- ^ "Civamide". Winston Pharmaceuticals. Archived from the original on April 25, 2012. Retrieved November 16, 2011.
- ^ a b Sałat K, Jakubowska A, Kulig K (October 2014). "Zucapsaicin for the treatment of neuropathic pain". Expert Opinion on Investigational Drugs. 23 (10): 1433–40. doi:10.1517/13543784.2014.956079. PMID 25171227.
- ^ Zucapsaicin information from the National Library of Medicine http://druginfo.nlm.nih.gov/drugportal
- ^ Bevan SJ, Docherty RJ (1993). "Cellular mechanisms of the action of capsaicin.". In Wood J (ed.). Capsaicin in the study of pain. London, England: Academic Press. pp. 27–44.
- ^ Anand P, Bley K (October 2011). "Topical capsaicin for pain management: therapeutic potential and mechanisms of action of the new high-concentration capsaicin 8% patch". British Journal of Anaesthesia. 107 (4): 490–502. doi:10.1093/bja/aer260. PMC 3169333. PMID 21852280.
- ^ St Pierre M, Reeh PW, Zimmermann K (June 2009). "Differential effects of TRPV channel block on polymodal activation of rat cutaneous nociceptors in vitro". Experimental Brain Research. 196 (1): 31–44. doi:10.1007/s00221-009-1808-3. PMID 19404626.
- ^ Stucky CL, Dubin AE, Jeske NA, et al. Roles of transient receptor potential channels in pain. Brain Res Rev 2009;60(1):2-23
- ^ Nilius B, Owsianik G (2013). "Transient Receptor Potential Family of Ion Channels". Encyclopedia of Pain. Genome Biology. Vol. 12. Springer Berlin Heidelberg. p. 4037. doi:10.1007/978-3-642-28753-4_202324. ISBN 9783642287527. PMC 3129667. PMID 21401968.
- ^ a b Szallasi A, Sheta M (September 2012). "Targeting TRPV1 for pain relief: limits, losers and laurels". Expert Opinion on Investigational Drugs. 21 (9): 1351–69. doi:10.1517/13543784.2012.704021. PMID 22780443.
- ^ a b Trevisani M (2010-07-26). "Targeting TRPV1: Challenges and Issues in Pain Management~!2009-12-02~!2010-03-08~!2010-07-26~!". The Open Drug Discovery Journal. 2 (3): 37–49. doi:10.2174/1877381801002030037. ISSN 1877-3818.
- ^ Khairatkar-Joshi N, Szallasi A (January 2009). "TRPV1 antagonists: the challenges for therapeutic targeting". Trends in Molecular Medicine. 15 (1): 14–22. doi:10.1016/j.molmed.2008.11.004. PMID 19097938.
- ^ a b Brederson JD, Kym PR, Szallasi A. Targeting TRP channels for pain relief. Eur J Pharmacol 2013;716:61-76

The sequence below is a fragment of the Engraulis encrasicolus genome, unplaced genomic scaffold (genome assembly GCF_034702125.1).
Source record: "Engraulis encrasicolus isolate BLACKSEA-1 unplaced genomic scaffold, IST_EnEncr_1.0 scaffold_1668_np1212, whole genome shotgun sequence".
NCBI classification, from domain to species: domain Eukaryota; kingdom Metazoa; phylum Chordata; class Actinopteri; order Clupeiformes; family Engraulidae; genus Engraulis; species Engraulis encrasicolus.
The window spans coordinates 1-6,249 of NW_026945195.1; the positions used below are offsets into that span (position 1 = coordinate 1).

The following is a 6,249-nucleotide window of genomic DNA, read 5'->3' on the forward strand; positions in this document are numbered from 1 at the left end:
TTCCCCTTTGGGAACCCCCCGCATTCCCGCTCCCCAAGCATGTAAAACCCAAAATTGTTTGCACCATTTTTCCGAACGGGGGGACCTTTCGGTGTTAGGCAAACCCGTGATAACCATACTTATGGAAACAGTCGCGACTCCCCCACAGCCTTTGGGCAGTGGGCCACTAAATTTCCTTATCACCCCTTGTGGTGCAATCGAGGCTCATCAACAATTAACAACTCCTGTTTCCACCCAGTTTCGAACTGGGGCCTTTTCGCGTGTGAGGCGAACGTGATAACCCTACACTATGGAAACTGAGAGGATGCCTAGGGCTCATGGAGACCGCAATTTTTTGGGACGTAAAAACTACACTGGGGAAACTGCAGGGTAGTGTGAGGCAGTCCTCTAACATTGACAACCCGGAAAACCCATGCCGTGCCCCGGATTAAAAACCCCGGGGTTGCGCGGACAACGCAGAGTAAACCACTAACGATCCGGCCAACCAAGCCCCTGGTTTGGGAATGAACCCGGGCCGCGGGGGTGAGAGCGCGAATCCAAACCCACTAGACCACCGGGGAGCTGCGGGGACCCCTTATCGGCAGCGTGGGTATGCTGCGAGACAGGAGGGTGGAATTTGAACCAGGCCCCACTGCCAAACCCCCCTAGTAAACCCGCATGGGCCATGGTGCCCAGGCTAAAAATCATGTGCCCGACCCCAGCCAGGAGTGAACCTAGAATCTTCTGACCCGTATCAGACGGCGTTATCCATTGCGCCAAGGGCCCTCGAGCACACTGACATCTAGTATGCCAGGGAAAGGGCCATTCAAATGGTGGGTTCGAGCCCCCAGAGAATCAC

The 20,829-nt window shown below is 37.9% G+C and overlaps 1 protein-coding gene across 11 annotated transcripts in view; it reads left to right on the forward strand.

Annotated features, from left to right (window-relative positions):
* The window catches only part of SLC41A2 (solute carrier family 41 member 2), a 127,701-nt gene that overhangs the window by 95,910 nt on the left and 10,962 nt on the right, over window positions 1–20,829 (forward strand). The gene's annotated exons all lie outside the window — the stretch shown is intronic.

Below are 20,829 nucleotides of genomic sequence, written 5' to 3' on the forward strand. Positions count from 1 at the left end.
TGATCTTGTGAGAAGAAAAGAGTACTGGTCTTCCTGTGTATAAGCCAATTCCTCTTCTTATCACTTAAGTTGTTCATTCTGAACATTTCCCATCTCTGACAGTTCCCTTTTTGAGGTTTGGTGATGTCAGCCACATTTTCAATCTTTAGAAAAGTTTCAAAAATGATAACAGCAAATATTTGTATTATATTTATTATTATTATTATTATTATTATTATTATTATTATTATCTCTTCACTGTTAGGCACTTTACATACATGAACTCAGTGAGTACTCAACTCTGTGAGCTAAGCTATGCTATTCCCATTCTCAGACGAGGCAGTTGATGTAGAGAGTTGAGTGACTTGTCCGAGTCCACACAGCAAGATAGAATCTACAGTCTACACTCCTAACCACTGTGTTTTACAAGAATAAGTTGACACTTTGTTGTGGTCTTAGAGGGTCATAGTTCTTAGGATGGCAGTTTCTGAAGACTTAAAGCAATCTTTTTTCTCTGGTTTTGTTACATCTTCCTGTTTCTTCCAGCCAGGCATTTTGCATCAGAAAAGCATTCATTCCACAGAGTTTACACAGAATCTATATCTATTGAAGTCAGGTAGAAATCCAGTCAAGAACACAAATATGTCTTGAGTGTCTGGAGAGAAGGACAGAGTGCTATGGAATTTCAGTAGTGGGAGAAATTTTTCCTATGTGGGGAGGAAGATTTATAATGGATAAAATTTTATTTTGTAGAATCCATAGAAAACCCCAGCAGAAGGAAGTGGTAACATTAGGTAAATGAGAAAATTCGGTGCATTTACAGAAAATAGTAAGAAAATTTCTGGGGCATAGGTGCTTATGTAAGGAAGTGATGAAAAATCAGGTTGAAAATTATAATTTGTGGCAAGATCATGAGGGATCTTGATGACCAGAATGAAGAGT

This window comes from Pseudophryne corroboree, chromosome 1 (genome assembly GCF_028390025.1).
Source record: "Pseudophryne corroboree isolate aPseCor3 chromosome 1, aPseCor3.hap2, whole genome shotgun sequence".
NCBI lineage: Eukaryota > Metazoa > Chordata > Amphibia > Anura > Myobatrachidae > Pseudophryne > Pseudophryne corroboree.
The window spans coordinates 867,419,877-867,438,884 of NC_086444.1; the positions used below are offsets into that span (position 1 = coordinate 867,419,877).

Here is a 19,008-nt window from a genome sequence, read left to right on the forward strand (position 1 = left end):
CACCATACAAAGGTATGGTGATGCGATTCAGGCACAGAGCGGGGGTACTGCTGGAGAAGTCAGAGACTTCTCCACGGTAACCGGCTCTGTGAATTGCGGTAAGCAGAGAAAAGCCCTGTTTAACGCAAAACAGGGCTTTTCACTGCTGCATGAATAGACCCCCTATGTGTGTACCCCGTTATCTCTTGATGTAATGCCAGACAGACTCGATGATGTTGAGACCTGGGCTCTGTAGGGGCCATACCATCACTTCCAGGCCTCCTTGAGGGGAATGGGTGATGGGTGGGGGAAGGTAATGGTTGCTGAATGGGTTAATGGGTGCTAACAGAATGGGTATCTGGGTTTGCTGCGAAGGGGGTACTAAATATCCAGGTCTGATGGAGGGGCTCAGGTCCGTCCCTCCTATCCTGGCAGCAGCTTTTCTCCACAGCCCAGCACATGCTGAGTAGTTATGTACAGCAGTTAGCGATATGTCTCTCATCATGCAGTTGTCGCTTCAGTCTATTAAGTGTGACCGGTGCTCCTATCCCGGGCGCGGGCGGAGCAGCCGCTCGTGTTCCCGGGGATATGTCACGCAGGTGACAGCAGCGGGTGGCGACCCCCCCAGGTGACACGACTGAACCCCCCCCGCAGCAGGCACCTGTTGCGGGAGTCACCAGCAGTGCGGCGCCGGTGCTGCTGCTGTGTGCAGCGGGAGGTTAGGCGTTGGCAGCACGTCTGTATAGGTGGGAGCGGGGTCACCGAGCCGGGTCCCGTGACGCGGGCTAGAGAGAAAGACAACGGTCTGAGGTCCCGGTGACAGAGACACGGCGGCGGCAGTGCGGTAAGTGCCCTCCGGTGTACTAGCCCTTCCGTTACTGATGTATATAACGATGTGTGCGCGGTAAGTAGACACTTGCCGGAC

- ^ Papoiu AD, Yosipovitch G (June 2010). "Topical capsaicin. The fire of a 'hot' medicine is reignited". Expert Opinion on Pharmacotherapy. 11 (8): 1359–71. doi:10.1517/14656566.2010.481670. PMID 20446852.
- ^ Palazzo E, Luongo L, de Novellis V, Berrino L, Rossi F, Maione S (October 2010). "Moving towards supraspinal TRPV1 receptors for chronic pain relief". Molecular Pain. 6: 1744-8069–6-66. doi:10.1186/1744-8069-6-66. PMC 2959024. PMID 20937102.
- ^ Lambert DG (February 2009). "Capsaicin receptor antagonists: a promising new addition to the pain clinic". British Journal of Anaesthesia. 102 (2): 153–5. doi:10.1093/bja/aen354. PMID 19151045.
- ^ Lambert GA, Davis JB, Appleby JM, Chizh BA, Hoskin KL, Zagami AS (October 2009). "The effects of the TRPV1 receptor antagonist SB-705498 on trigeminovascular sensitisation and neurotransmission". Naunyn-Schmiedeberg's Archives of Pharmacology. 380 (4): 311–25. doi:10.1007/s00210-009-0437-5. PMID 19690836.
- ^ Holzer P (March 1988). "Local effector functions of capsaicin-sensitive sensory nerve endings: involvement of tachykinins, calcitonin gene-related peptide and other neuropeptides". Neuroscience. 24 (3): 739–68. doi:10.1016/0306-4522(88)90064-4. PMID 3288903.
- ^ a b c d "ZUACTA (zucapsaicin cream) product monograph" (PDF). Sanofi Canada.
- ^ a b c d WO 2011100668, Bernstein JE, "Method and compositions of civamide to treat disease of the intestines.", published 2011
- ^ Schnitzer TJ, Pelletier JP, Haselwood DM, Ellison WT, Ervin JE, Gordon RD, et al. (March 2012). "Civamide cream 0.075% in patients with osteoarthritis of the knee: a 12-week randomized controlled clinical trial with a longterm extension". The Journal of Rheumatology. 39 (3): 610–20. doi:10.3899/jrheum.110192. PMID 22089461.
- ^ "Zucapsaicin. Computed Properties". PubChem. U.S. National Library of Medicine. Retrieved August 23, 2019.